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Consistency of approach was a core theme in the recommendations of Sir Peter Gershon in his review of the Government’s use of ICT (2008).

Gershon recommended consistency of governance – a whole of government strategic vision for ICT and funding that moves away from ‘business as usual’ funding to an efficiency-based approach.

‘Business as Usual’ is Unreliable

The Gershon Review makes it clear that a large proportion of funding for ICT projects comes out of divisional operational budgets rather than strategic allocation of finds by the executive or through the Federal budget process.

This essentially means that the approval process and assessment of the return on the investment of those funds is left up to an operational area to determine rather than being driven strategically by the organisation.

“The business as usual (BAU) ICT funding in agencies is not subject to sufficient challenge and scrutiny (page 2).” Gershon recommends that the Government put a stop this approach to project funding so as to ensure there is greater visibility of and rigour about how project funds are managed.

A good example would be where a manager in a large agency may decide to investigate alternative options for mobile phone service provision. A staff member was put in charge of the research and a tender ensued. At no stage may this activity be identified as a project and as such may not subject to the kind of scrutiny that procurement activity such as this should be subject to (a business case, risk management and outcome assessment).

Another example might be grant funding. Grants are usually managed as part of a larger program and administered by a small section within a branch. They often don’t sufficiently identify and manage stakeholder needs so you find a situation where, for example SMEs (often the target recipients) have neither resources nor expertise to apply and so grant money remains unawarded.

This type of approach is far too common and will continue as long as senior Government executives do not recognise the importance of project management to general business as well as new programs.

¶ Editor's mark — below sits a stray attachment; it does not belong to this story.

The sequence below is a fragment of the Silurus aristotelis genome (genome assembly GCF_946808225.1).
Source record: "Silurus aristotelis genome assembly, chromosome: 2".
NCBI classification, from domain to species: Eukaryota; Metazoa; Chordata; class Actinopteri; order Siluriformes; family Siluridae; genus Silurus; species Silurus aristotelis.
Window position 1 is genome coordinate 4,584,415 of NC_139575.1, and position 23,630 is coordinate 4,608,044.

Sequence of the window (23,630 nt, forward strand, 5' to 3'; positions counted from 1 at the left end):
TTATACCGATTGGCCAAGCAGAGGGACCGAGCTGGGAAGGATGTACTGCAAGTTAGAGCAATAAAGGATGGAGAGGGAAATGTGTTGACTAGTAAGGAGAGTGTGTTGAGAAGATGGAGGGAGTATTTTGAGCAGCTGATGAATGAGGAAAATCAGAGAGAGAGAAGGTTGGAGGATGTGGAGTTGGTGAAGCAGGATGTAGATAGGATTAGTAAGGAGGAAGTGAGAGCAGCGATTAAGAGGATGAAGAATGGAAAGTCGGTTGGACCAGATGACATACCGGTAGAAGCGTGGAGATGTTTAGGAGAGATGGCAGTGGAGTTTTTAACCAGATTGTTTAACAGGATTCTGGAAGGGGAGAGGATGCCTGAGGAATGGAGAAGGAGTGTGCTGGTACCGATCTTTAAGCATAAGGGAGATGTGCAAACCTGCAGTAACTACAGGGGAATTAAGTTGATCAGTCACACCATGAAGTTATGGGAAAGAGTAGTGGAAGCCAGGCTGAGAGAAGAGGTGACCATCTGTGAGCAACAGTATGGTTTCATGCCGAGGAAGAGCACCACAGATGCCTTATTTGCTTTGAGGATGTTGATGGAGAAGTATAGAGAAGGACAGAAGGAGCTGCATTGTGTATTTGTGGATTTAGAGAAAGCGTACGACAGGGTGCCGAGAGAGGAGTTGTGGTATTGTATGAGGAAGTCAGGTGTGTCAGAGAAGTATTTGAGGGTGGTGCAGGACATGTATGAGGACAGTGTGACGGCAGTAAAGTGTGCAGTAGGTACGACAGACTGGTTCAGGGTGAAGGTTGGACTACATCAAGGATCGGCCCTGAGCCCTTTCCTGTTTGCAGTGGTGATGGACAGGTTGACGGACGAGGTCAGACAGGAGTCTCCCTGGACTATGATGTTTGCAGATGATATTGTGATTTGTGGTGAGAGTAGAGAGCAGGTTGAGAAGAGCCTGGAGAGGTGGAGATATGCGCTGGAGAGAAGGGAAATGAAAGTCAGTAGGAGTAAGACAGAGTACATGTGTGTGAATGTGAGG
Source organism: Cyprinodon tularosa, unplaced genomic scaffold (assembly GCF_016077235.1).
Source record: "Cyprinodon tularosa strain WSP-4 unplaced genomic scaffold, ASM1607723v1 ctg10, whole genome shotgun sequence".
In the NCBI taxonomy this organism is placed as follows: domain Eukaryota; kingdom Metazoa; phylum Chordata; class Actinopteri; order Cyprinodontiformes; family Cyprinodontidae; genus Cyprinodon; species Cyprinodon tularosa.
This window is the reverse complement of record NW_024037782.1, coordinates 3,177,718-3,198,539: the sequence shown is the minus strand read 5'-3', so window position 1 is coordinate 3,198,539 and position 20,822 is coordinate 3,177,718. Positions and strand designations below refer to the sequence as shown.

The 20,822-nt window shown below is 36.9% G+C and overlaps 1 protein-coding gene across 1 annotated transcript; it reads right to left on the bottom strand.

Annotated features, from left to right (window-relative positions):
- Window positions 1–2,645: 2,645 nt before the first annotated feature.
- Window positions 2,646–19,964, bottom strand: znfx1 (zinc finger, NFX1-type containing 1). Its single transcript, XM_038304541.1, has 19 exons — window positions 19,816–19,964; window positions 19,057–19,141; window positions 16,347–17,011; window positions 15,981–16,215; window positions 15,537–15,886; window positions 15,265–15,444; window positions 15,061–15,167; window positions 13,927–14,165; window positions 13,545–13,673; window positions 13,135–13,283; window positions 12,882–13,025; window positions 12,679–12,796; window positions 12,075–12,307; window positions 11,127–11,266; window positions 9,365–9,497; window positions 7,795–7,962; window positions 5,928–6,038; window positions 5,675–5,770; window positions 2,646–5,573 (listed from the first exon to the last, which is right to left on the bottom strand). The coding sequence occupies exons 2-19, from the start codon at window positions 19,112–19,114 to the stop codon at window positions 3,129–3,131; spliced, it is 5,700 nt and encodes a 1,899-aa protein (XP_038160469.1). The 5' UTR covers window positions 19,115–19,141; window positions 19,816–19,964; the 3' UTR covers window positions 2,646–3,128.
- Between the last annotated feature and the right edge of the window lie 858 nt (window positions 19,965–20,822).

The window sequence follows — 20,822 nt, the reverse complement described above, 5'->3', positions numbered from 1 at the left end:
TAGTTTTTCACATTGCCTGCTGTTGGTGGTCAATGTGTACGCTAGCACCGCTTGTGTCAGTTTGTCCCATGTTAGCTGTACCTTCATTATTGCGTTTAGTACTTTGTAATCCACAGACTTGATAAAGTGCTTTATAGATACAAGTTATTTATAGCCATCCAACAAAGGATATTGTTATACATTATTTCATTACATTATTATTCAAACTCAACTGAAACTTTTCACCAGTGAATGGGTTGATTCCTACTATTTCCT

A Common Approach to Measurement

Transformed believes the old adage rings true: “What gets measured gets managed.”

“It is also evident that there are no common metrics for measuring ICT efficiency or the effectiveness of an agency’s ICT spend (Gershon pg 58.)”

With large capital projects, in most cases control mechanisms such as 1st and 2nd pass approval process and Gateway Reviews have been stipulated. These require strict outcome deliverables that have to be measured and met for funding to continue.

At the other end of the spectrum, you have projects funded out of organisational budgets for which scrutiny is applied according to each manager’s whims. Even if performance measures are identified at the outset, there are no guarantees that those measures will be applied.

Gateway is a Good Solution

At present, only projects above the cost threshold go through the Gateway review process.

Despite some teething problems, Gateway is a much more robust approach to managing and measuring projects that could be applied pretty easily much more widely. If Gateway was applied as a common approach to all projects, it would ensure consistency of approach and assessment of outcomes.

If the Government already has in place a good mechanism to improve project outcomes – Transformed feels compelled to ask the question – why aren’t they using it more extensively?

About the Author

Michael Young is Principal Consultant with ‘Transformed’ – Project Management Unleashed.

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